Everett: USC and Arkansas Look To Rebound

South Carolina (14-10, 5-5) travels to Fayetteville to meet the Arkansas Razorbacks (13-12, 6-4) with both teams coming off close losses on Saturday. The Gamecocks lost to Georgia in Athens 66-61, and the Razorbacks lost in Tuscaloosa 73-68.


The teams are very familiar in size and playing style. The Razorbacks, after a slow start, find themselves atop the SEC West following a recent 5 game winning streak that ended with the loss to Alabama this past weekend. Arkansas is not as protective of its home arena as South Carolina, carrying an 11-7 home record, but they are 4-1 at home since entering conference play.

Both squads, coached by young coaches, Darrin Horn for South Carolina and John Pelphrey at Arkansas, rely on scoring from their sub six-foot point guards, and both teams like to run and turn up the tempo with defensive pressure. Both teams receive very little scoring from their reserves and will go 9 players deep in rotation. But that may be where the comparisons stop. Arkansas has been able to get balanced double digit scoring from four members of the starting line up: 5'11" Courtney Fortson averages 19.7 ppg, 6'0" Rotnei Clarke 16.1 ppg, 6'7" Marshawn Powell 14.8 ppg and 6'9" Mike Washington 12.7 ppg. With South Carolina getting the bulk of its scoring from 5'9" Devan Downey at 22.8 ppg and 6'2" Brandis Raley-Ross 11.0. Arkansas has been able to reel off 5 straight SEC victories this season, while South Carolina has only been able to post back to back victories in the conference this season.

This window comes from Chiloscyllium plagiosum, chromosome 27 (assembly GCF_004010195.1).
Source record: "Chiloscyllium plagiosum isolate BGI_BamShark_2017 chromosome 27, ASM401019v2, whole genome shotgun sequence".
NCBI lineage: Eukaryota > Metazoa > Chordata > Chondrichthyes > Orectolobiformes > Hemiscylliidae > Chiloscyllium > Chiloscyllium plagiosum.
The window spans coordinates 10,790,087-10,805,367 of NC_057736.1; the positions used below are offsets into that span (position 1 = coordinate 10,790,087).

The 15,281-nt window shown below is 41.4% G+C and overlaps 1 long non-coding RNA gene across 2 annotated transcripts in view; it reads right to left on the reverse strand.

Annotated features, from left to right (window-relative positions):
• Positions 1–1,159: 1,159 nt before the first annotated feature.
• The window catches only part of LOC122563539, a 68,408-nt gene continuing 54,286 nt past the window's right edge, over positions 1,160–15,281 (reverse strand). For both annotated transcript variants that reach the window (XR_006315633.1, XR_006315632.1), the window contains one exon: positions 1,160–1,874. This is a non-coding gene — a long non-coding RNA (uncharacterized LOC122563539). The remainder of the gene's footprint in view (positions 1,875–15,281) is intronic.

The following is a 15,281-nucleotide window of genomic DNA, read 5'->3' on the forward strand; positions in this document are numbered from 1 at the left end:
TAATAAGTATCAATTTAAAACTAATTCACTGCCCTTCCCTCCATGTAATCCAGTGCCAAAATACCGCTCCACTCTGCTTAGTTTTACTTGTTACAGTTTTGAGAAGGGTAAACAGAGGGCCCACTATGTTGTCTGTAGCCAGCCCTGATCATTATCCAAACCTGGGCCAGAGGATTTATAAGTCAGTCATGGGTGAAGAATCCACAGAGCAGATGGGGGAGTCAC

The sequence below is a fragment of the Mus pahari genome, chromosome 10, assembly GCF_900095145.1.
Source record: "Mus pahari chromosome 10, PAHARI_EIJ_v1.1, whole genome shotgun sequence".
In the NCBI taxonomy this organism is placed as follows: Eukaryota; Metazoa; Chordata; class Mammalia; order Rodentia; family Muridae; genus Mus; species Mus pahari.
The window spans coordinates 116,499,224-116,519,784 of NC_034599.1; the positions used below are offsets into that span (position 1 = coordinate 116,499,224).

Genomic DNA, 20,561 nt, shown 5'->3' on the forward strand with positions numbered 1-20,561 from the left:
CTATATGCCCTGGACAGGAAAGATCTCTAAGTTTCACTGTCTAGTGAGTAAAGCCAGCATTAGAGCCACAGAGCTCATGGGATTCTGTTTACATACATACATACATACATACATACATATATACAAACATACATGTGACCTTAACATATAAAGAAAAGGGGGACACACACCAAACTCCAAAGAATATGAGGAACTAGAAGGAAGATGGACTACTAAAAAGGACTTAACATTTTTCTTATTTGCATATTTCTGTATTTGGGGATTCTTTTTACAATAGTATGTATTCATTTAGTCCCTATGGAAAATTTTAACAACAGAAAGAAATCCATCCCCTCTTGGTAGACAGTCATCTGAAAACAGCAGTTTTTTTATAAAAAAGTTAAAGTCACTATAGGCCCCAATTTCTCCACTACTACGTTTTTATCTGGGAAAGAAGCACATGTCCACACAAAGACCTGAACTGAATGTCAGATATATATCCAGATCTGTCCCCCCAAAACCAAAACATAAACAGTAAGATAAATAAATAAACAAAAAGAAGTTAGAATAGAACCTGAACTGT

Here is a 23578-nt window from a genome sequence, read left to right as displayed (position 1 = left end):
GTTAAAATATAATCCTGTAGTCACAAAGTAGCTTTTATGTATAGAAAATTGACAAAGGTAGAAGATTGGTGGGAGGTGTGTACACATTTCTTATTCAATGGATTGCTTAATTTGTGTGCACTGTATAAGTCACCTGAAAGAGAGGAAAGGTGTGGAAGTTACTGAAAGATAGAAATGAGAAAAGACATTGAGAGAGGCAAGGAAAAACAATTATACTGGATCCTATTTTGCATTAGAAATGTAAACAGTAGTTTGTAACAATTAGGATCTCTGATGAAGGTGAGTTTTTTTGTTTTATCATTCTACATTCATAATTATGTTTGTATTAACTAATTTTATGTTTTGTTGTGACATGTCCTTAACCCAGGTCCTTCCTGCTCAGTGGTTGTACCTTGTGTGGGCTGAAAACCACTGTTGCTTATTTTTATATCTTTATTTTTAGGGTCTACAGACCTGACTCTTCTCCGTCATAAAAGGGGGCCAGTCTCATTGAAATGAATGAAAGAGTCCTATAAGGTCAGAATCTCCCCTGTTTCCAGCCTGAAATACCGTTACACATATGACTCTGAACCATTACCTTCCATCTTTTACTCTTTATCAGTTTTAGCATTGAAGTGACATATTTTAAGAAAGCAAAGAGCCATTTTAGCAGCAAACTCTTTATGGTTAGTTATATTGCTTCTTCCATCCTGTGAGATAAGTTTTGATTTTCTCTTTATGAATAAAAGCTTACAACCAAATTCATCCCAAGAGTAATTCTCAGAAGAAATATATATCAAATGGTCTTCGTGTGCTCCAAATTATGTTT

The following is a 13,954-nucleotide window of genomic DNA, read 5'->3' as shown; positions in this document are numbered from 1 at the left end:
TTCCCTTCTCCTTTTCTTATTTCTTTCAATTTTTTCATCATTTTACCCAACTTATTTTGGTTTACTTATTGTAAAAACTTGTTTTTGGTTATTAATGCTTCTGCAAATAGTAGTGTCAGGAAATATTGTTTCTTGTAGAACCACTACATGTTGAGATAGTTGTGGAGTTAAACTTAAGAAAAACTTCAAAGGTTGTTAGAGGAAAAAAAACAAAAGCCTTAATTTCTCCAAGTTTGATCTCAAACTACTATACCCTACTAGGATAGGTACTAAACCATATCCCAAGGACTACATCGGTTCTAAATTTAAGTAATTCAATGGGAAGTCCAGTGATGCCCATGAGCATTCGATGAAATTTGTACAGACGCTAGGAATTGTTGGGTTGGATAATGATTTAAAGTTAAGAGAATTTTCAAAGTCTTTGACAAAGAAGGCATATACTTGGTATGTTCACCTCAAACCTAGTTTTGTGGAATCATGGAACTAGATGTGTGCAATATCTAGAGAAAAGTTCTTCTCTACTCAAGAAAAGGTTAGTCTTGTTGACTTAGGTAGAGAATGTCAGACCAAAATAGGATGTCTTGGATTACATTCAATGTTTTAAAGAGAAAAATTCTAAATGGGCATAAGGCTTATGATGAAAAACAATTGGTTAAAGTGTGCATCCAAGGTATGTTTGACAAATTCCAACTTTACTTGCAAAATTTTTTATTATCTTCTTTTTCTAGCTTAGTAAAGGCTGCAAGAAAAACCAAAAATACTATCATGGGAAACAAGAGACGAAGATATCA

Downey's ability to create problems for any team is well documented, but his recent 18-60 (26.7%) shooting would be considered a concern by most, but Coach Horn does not appear to be concerned over the percentages, just the effort and game ending results. Horn will be satisfied to challenge the home court advantage by Pelphrey's team by staying close and having a chance to take control late and win. Pelphrey, on the other hand, will try to keep Downey out of the paint, challenge the post players and make South Carolina win or die by the long ball. With Downey, expect Pelphrey to use the same philosophy of recent coaches, to make Downey work to get near the basket and force him well off the arc to score from beyond the imaginary NBA 3-point line.

Likewise, recent trends have watched South Carolina opponents' turnovers come way down, allowing less transition buckets and limiting extra possessions, which generally lead to more shots, something the Gamecocks will need if they are going to rely on the normal scoring trend to win in Arkansas. Sam Muldrow will need to get into the half court offense in this game to increase the Gamecock chances of winning, unless Lakeem Jackson can generate substantial offense in transition. If the Razorbacks get hot from the outside with its' three guard offense, this could be a long night for the Gamecocks, because the Arkansas post is an adequate transition and rebounding group that can score in the post in isolation.

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